Switch delivers deep drama of ‘Diviners’ 

By John Lyle Belden

The drama “The Diviners,” by Jim Leonard Jr., is a thoroughly Hoosier story, with Indiana setting and characters, and it premiered at Hanover College in 1980. But it plumbs deep into all of us, and it makes an excellent start for The Switch Theatre in Fishers.

In the last days of the Hoover presidency, with the nation sunk into the Great Depression, we meet a rather extraordinary boy. Buddy (Colin McCabe) is 14 but hasn’t had a bath in at least a decade, ever since nearly drowning in the river, losing his mother to the current as well as a degree of his mental capacity. His fear of water gives him such sensitivity to its presence that he became a natural “diviner,” capable of finding underground streams for wells, and feeling approaching rain even while the sky is clear.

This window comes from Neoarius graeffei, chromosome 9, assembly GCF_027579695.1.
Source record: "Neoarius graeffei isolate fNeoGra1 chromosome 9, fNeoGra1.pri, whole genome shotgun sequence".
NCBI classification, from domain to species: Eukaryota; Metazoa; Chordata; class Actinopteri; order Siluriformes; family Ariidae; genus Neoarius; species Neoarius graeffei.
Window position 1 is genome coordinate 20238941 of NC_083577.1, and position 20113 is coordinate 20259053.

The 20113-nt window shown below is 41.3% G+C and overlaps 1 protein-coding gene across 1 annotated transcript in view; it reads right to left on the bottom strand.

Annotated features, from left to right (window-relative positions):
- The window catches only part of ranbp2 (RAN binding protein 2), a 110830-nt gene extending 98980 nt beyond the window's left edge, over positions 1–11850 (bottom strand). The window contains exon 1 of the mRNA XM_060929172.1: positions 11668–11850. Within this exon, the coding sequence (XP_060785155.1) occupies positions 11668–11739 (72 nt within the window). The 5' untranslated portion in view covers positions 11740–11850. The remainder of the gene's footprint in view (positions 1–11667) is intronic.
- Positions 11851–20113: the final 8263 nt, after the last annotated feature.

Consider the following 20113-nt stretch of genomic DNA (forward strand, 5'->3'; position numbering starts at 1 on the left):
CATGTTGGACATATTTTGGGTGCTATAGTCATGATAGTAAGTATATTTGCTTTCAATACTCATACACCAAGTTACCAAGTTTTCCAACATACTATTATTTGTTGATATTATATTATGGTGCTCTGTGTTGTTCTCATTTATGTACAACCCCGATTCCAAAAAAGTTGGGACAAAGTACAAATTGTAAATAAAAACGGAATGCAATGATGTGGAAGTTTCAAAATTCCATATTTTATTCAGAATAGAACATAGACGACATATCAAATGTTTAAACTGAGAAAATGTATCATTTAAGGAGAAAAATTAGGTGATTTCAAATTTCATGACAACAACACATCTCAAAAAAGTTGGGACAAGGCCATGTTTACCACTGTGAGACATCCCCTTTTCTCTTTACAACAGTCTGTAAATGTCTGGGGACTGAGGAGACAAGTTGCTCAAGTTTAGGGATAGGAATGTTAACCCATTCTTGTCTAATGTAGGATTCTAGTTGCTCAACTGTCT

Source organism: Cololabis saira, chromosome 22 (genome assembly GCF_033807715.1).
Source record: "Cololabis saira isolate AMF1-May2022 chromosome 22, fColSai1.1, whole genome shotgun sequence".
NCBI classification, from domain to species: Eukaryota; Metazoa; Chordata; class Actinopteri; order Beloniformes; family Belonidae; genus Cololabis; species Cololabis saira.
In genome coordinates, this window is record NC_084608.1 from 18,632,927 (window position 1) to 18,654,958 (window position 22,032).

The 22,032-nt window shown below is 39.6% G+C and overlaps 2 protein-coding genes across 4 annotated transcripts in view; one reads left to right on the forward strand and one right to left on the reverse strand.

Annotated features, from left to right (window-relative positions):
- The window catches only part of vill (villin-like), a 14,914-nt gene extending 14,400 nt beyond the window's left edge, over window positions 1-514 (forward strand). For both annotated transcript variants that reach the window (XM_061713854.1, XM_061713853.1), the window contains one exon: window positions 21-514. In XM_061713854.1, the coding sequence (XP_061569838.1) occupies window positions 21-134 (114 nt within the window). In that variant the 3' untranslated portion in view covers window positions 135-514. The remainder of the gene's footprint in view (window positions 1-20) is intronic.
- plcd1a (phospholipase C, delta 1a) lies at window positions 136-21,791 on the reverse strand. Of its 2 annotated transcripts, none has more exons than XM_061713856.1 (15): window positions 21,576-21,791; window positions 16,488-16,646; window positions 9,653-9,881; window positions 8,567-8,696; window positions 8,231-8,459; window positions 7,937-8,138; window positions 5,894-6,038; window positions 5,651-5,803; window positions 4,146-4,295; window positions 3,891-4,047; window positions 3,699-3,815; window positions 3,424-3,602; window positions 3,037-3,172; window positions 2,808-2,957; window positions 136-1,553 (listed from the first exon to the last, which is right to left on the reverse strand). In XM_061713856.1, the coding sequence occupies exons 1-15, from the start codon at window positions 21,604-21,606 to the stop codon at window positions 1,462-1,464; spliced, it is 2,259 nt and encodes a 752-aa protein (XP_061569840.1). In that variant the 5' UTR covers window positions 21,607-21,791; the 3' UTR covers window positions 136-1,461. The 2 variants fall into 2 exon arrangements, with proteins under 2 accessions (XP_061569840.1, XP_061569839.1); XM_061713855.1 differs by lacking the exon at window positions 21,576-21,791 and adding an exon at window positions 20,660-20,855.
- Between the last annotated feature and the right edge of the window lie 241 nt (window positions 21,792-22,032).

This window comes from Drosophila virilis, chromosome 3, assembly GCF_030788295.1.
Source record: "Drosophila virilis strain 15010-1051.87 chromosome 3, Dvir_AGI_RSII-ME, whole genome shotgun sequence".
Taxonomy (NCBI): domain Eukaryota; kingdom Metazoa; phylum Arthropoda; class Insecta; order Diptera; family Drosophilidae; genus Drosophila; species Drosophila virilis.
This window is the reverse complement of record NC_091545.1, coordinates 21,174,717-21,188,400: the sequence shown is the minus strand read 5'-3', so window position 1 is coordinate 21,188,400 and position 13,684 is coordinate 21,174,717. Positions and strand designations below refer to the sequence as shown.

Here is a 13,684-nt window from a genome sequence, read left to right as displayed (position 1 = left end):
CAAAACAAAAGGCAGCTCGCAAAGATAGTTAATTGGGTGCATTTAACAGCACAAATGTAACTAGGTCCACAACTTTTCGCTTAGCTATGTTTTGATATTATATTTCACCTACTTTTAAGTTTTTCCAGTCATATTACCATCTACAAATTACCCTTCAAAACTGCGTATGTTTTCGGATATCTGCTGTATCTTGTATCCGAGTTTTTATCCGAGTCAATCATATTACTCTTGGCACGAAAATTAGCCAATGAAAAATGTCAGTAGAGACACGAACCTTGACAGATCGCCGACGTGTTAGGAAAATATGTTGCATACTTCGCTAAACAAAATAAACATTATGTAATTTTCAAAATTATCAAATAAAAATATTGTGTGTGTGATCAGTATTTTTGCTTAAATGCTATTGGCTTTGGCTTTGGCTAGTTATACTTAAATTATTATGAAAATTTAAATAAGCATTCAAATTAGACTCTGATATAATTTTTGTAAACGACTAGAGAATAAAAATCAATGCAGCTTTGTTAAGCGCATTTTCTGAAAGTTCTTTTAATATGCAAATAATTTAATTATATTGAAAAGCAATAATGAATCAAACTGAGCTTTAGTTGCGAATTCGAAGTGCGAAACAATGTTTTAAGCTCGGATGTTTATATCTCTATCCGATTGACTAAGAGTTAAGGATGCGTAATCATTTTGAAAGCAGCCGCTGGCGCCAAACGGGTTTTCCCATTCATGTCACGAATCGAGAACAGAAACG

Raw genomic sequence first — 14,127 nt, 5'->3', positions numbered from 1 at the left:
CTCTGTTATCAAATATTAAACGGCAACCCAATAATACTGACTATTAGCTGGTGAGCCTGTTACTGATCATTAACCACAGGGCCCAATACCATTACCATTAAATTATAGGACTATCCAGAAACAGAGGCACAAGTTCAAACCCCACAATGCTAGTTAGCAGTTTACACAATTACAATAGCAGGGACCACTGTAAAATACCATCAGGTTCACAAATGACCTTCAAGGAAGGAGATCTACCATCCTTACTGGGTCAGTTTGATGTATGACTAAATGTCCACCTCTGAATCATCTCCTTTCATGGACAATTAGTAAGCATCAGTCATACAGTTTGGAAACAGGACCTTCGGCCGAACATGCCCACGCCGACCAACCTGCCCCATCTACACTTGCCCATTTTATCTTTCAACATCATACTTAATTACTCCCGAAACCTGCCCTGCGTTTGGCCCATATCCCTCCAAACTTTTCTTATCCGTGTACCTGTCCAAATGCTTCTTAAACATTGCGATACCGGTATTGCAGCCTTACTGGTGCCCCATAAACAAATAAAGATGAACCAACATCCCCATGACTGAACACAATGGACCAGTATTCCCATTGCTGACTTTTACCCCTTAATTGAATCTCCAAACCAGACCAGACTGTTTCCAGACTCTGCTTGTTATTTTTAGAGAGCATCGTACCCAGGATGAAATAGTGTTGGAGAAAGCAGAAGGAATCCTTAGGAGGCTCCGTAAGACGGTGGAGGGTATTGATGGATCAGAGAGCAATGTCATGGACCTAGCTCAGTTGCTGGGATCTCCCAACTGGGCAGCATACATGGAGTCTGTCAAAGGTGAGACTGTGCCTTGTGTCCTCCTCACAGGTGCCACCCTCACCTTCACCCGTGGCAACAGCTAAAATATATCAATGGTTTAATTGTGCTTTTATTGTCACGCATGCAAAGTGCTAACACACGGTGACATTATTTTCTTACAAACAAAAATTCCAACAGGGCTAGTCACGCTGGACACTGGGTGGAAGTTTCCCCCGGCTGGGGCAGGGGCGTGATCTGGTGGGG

His father Ferris Layman (Larry Adams) and 16-year-old sister Jennie Mae (Lauren Hall) take care of him, dealing with his impulsive behavior and understanding his odd speech pattern that constantly has him talking in third person. Fellow citizens of the small town of Zion, Indiana, largely accept him as he is, including Goldie (Jean Adams) who runs the local diner and keeps plenty of root beer on hand for Buddy, and Norma Henshaw (Debbie Underwood), who runs the local dry-goods store with her daughter, Darlene (Gloria Merrell).

The neighbors, farmer Basil Bennett and his wife Luella (Dan Flahive and Ginger Home) see Buddy’s abilities as a blessing, Daniel Shock and Mason Tudor play their farmhands, Melvin and Dewey (who is sweet on Darlene).